Last week, Congress corrected what most criminal justice analysts believe was a 24-year-old error, reducing the large disparity between mandatory federal prison sentences for crack and powder cocaine offenses. Advocates hailed the long-overdue action. Alison Shames of the Vera Institute of Justice called it “monumental on many fronts.”
But why did it take a quarter century for Congress to act, and what does that long time lapse say about the prospects of reform on other criminal justice issues?
For some of the answers, The Crime Report went to Eric Sterling of the Criminal Justice Policy Foundation, who as a congressional staff member helped write the legislation that sent many defendants to federal prison for long terms. “My role in these tragic injustices has been the great tragedy of my professional life, and has pained me for decades,” Sterling says now.
Many people have complained about the legislation ever since it went on the books, in large part because it was racially discriminatory: blacks tended to be the predominant users of crack, which required the same prison term as possessing 100 times the same amount of powder.
Sterling cites three factors that combined to help the fix finally emerge from Capitol Hill. One of them is the fact that crime rates have fallen so far since the crack bill was passed in 1986 that “crime is no longer the urgent issue that it was then.” Americans and their legislators are far more consumed with issues like the economy, health care, energy, and the environment. Members of Congress simply are less vulnerable to being contested on what formerly were controversial issues of crime control.
A second factor is the change of control at the White House. President Obama favored changing the crack-powder sentencing law; his two predecessors did not. The prospect that the president will sign a bill makes a big diference in its chances of passsage.
The third factor cited by Sterling is that it was only in the past five years that a coalition worked hard to pass the bill. It includes groups like Families Against Mandatory Minimums, the American Civil Liberties Union, the Open Society Policy Center, The Sentencing Project, the American Bar Association, the National Association of Criminal Defense Lawyers, the NAACP, the United Methodist General Board of Church and Society, the Drug Policy Alliance, and the Prison Fellowship and the Justice Fellowship.
The last two are particularly significant because they are conservative groups. In fact, the legislation got through only because Republican senators like Jeff Sessions of Alabama and Orrin Hatch of Utah embraced it. (As it was, Republican Lamar Smith of Texas, ranking GOP member of the House Judiciary Committee, opposed it to the end.) Sterling also credits Rep. Charles Rangel (D-NY) as having been in the first member of Congress to take up the issue. Rangel now is in trouble on ethics issues.
What’s next? In the first place, the new bill failed to eliminate the crack-powder disparity, rather reducing from 100-1 to 18-1 the ratio of crack vs. powder required to trigger a mandatory minimum penalty. Sentencing expert Douglas Berman of Ohio State University calls the law “more of a tweak than a big change: and adds that “a lot of the long-term impact will depend on how the U.S. Sentencing Commission makes corresponding changes in the crack guidelines” for judges.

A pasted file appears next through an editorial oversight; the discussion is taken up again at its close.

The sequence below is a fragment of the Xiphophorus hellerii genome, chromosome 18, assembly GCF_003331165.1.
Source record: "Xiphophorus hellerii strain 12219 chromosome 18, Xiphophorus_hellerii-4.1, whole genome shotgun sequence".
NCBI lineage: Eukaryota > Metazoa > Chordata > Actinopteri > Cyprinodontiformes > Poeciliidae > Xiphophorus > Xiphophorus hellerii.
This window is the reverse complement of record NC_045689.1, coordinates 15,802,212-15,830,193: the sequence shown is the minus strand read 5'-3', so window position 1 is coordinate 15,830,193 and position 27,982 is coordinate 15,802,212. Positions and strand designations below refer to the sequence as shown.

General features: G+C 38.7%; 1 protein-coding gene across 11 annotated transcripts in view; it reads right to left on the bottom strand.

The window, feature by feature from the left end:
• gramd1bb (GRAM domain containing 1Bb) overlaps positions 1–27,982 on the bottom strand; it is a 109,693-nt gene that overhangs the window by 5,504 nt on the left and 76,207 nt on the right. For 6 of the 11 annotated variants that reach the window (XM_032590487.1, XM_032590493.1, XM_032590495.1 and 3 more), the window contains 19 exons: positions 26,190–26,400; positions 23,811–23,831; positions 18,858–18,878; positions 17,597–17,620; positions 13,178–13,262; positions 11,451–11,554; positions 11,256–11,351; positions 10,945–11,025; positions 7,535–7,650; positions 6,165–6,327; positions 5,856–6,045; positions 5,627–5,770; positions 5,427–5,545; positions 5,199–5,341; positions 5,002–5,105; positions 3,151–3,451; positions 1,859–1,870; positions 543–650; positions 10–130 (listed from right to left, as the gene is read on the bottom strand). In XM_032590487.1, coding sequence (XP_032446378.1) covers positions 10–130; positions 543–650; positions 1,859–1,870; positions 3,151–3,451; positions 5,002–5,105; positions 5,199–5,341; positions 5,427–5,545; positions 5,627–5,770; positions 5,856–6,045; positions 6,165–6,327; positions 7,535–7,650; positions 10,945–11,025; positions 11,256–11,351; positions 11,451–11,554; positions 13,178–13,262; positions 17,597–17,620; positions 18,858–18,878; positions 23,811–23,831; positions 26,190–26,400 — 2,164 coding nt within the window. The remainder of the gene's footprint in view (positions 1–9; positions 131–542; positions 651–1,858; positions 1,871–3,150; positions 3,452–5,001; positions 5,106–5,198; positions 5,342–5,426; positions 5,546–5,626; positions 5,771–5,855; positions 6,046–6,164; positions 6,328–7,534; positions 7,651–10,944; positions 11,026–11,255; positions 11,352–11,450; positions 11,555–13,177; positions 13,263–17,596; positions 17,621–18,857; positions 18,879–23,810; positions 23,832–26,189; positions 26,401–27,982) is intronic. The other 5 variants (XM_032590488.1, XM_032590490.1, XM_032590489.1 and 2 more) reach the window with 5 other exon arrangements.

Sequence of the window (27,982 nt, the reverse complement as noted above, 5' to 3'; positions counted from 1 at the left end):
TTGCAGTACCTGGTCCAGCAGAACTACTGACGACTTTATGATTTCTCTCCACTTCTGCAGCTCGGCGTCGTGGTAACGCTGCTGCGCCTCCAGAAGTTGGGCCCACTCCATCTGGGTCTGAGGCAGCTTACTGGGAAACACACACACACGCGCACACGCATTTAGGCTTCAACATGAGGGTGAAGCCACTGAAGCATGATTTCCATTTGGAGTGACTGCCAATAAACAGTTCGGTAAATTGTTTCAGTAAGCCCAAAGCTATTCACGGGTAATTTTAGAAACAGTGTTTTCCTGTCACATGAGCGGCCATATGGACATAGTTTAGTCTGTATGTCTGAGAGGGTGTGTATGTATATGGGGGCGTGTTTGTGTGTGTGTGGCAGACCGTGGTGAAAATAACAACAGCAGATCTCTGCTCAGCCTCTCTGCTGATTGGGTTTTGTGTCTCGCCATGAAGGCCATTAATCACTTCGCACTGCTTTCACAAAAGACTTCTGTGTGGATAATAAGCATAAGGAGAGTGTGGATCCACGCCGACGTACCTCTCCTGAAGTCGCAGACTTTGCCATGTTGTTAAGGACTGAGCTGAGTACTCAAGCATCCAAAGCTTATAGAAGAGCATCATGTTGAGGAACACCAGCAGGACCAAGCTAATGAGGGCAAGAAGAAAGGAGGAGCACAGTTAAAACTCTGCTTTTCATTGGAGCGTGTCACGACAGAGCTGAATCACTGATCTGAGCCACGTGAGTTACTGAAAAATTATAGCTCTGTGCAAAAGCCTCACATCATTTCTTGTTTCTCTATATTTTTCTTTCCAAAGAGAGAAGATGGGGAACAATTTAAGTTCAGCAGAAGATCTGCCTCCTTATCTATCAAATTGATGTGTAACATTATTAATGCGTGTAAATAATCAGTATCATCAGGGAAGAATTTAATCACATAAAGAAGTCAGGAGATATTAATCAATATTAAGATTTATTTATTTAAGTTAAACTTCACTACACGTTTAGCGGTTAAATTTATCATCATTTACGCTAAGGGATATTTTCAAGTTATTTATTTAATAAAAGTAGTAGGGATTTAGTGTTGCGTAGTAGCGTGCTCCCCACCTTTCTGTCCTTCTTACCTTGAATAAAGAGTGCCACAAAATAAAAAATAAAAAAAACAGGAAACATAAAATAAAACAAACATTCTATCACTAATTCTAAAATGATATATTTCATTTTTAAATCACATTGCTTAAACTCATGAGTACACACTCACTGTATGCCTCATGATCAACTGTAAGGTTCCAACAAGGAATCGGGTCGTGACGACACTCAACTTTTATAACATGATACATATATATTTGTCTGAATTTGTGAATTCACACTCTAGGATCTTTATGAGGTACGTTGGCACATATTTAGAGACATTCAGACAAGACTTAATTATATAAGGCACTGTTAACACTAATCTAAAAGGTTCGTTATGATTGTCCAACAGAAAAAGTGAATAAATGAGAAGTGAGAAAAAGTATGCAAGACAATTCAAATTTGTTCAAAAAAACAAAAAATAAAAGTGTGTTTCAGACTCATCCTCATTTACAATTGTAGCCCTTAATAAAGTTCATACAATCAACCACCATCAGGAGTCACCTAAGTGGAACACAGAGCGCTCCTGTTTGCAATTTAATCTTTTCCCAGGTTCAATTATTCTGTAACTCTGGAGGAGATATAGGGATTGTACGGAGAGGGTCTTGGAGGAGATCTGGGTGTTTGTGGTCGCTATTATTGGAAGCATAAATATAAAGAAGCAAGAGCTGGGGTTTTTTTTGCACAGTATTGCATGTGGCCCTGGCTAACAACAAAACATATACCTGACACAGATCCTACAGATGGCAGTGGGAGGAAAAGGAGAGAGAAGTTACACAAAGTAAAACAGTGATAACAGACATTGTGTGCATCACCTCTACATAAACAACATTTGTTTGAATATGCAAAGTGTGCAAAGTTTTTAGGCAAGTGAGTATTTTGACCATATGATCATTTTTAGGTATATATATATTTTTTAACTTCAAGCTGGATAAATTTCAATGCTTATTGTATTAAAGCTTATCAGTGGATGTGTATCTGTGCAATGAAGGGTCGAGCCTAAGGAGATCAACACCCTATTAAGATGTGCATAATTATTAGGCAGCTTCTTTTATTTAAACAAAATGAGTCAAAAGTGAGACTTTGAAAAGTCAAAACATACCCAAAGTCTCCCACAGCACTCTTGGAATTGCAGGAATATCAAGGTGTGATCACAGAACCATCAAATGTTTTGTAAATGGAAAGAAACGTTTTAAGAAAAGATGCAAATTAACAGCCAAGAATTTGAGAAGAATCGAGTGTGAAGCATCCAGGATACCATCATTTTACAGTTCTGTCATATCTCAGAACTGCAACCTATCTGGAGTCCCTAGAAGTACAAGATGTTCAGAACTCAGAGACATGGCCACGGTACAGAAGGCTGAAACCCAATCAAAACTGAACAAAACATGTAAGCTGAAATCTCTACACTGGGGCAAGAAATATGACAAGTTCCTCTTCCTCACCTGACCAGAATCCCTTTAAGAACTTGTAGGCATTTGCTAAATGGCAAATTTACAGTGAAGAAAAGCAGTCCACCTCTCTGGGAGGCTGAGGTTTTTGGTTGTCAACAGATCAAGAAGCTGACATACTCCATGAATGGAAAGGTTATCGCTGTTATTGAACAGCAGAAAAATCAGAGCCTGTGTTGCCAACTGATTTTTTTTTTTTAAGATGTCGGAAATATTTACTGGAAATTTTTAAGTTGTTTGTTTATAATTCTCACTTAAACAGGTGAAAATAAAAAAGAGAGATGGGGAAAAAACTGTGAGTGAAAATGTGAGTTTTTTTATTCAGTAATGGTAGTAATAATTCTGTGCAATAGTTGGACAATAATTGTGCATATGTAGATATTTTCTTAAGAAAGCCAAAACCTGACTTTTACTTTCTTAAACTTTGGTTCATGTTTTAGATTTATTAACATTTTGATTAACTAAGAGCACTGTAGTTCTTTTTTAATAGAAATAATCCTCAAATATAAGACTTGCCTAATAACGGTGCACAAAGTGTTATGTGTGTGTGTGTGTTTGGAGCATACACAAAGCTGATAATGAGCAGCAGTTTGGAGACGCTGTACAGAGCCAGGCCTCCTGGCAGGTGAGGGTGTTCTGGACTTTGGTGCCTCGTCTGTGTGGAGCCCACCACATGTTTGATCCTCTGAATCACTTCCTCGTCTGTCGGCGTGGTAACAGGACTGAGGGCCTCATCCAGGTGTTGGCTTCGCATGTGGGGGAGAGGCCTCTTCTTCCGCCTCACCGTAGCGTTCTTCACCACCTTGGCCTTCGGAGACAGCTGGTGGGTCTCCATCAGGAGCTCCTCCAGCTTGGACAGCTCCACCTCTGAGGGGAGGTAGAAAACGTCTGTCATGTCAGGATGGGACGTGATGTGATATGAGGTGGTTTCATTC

Berman cites a commentary by Chris Weigant in the Huffington Post, headlined, headlined “Cocaine Sentencing Injustice Slightly Lessened,” which notes that, ” The penalties for crack and powder cocaine are still nowhere near parity.”
With Congress not expected to approve much more legislation beyond appropriations bills in its few weeks remaining before hitting the fall campaign trail, it is almost remarkable that the crack-powder bill was enacted. Much other criminal justice legislation has been discussed, and some has got through commitees in either the Senate or House, but there is no certainty that any of it will pass.
One example is the proposal by Sen. Jim Webb (D-VA) to create a commission to study criminal justice problems nationwide. It, too, passed the House last week, and has been approved by the Senate Judiciary Committee, but in the full Senate, the opposition of one member can prevent a bill from getting to the floor. Apparently the sponsors are lacking that unanimous consent so far, as they are on a long list of other measures. The quarter century that it took the drug bill to pass may not bode well for quick passage of crime-related bills.
The fact that crime is less of a prominent issue, as advocate Sterling points out, may have helped the crack-powder bill but is probably hampering other worthy legislation that needs unanimous agreement to make it into the law books this year. Many lawmakers simply don’t see the urgency to move on a problem that may not be on the front pages and at the top of their constituents’ minds.